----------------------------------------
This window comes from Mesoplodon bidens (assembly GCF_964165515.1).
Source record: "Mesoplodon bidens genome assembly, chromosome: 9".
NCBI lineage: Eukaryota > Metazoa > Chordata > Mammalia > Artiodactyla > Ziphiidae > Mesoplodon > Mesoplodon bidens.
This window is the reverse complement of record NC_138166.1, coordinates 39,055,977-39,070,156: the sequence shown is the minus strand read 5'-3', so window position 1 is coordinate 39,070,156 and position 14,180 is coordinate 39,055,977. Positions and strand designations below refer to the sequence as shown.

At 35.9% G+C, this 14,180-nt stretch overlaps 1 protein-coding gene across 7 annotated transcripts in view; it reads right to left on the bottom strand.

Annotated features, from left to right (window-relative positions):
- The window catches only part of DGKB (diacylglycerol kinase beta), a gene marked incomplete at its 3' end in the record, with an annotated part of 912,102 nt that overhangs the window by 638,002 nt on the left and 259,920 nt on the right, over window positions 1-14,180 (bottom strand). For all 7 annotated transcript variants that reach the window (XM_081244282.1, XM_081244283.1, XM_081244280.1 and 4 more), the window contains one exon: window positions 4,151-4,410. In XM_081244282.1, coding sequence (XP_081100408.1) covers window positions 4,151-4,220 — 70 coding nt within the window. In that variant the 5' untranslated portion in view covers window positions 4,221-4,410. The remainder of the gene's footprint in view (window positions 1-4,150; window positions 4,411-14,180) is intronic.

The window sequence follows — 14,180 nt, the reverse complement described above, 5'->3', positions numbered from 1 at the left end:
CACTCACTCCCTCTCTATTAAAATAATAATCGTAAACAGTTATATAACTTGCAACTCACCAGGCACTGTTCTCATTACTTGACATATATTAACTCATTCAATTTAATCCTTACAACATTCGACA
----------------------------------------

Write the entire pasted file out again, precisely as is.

This window comes from Mesoplodon bidens (assembly GCF_964165515.1).
Source record: "Mesoplodon bidens genome assembly, chromosome: 9".
NCBI lineage: Eukaryota > Metazoa > Chordata > Mammalia > Artiodactyla > Ziphiidae > Mesoplodon > Mesoplodon bidens.
This window is the reverse complement of record NC_138166.1, coordinates 39,055,977-39,070,156: the sequence shown is the minus strand read 5'-3', so window position 1 is coordinate 39,070,156 and position 14,180 is coordinate 39,055,977. Positions and strand designations below refer to the sequence as shown.

At 35.9% G+C, this 14,180-nt stretch overlaps 1 protein-coding gene across 7 annotated transcripts in view; it reads right to left on the bottom strand.

Annotated features, from left to right (window-relative positions):
- The window catches only part of DGKB (diacylglycerol kinase beta), a gene marked incomplete at its 3' end in the record, with an annotated part of 912,102 nt that overhangs the window by 638,002 nt on the left and 259,920 nt on the right, over window positions 1-14,180 (bottom strand). For all 7 annotated transcript variants that reach the window (XM_081244282.1, XM_081244283.1, XM_081244280.1 and 4 more), the window contains one exon: window positions 4,151-4,410. In XM_081244282.1, coding sequence (XP_081100408.1) covers window positions 4,151-4,220 — 70 coding nt within the window. In that variant the 5' untranslated portion in view covers window positions 4,221-4,410. The remainder of the gene's footprint in view (window positions 1-4,150; window positions 4,411-14,180) is intronic.

The window sequence follows — 14,180 nt, the reverse complement described above, 5'->3', positions numbered from 1 at the left end:
CACTCACTCCCTCTCTATTAAAATAATAATCGTAAACAGTTATATAACTTGCAACTCACCAGGCACTGTTCTCATTACTTGACATATATTAACTCATTCAATTTAATCCTTACAACATTCGACA